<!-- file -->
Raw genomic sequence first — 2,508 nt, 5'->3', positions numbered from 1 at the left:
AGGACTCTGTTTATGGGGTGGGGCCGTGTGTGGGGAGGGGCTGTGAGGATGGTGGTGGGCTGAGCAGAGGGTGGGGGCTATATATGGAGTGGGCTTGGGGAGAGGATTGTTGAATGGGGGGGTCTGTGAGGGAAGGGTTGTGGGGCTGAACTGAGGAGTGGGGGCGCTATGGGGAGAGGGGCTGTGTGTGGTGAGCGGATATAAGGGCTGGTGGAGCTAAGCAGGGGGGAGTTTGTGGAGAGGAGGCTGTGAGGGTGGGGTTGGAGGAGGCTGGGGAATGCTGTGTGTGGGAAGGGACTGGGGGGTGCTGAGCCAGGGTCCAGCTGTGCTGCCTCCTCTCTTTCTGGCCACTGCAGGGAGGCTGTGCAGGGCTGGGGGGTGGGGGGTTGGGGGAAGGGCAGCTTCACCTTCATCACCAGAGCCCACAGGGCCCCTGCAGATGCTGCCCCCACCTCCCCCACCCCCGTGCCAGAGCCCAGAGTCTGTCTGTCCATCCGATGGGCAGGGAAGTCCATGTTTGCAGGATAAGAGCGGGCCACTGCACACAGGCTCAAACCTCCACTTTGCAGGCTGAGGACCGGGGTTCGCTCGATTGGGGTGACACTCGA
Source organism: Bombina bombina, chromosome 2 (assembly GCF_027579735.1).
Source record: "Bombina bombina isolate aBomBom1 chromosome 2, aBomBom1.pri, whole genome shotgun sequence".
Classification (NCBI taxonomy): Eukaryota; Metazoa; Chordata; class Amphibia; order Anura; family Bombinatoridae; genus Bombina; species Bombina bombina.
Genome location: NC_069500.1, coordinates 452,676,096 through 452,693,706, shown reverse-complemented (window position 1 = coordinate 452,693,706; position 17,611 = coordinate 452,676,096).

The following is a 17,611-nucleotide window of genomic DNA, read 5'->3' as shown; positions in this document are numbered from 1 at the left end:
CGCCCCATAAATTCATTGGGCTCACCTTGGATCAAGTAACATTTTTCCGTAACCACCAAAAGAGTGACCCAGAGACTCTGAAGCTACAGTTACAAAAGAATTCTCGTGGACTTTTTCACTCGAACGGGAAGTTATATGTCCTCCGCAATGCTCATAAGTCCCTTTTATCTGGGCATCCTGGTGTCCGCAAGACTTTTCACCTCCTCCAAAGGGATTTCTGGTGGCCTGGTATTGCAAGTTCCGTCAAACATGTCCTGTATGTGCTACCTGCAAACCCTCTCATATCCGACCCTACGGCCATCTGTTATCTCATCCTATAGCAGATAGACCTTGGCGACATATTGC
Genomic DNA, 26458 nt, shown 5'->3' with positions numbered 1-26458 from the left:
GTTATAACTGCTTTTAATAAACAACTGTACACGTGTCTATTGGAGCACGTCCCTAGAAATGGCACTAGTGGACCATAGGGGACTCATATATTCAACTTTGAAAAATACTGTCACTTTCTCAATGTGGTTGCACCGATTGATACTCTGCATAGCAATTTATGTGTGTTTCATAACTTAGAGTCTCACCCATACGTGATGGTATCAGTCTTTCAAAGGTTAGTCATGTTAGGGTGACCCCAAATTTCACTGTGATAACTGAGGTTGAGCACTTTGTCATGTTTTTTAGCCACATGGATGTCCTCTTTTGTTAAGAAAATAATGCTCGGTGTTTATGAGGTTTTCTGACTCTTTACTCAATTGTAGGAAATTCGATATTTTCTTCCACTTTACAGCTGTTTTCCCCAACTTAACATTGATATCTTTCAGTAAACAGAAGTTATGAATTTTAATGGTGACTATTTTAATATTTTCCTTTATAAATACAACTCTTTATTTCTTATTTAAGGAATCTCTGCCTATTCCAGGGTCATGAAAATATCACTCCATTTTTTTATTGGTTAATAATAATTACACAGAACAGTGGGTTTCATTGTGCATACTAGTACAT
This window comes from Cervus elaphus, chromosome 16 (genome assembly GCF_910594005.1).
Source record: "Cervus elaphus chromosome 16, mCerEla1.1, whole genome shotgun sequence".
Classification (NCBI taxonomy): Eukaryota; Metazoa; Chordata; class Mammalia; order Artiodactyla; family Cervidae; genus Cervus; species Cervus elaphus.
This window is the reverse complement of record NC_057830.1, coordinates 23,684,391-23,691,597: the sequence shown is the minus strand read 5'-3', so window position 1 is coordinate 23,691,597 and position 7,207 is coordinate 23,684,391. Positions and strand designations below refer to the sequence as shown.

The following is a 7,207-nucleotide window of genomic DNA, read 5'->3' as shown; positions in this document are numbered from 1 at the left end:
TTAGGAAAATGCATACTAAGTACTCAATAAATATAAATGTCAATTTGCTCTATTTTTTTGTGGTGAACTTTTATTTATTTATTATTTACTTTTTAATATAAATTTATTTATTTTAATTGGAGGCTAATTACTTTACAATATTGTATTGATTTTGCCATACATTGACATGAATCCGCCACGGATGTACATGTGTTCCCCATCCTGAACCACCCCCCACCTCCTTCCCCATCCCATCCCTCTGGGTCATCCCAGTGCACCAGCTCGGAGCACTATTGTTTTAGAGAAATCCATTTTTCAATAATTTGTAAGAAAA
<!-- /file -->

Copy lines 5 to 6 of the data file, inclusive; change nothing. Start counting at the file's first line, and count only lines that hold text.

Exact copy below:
Classification (NCBI taxonomy): Eukaryota; Metazoa; Chordata; class Amphibia; order Anura; family Bombinatoridae; genus Bombina; species Bombina bombina.
Genome location: NC_069500.1, coordinates 452,676,096 through 452,693,706, shown reverse-complemented (window position 1 = coordinate 452,693,706; position 17,611 = coordinate 452,676,096).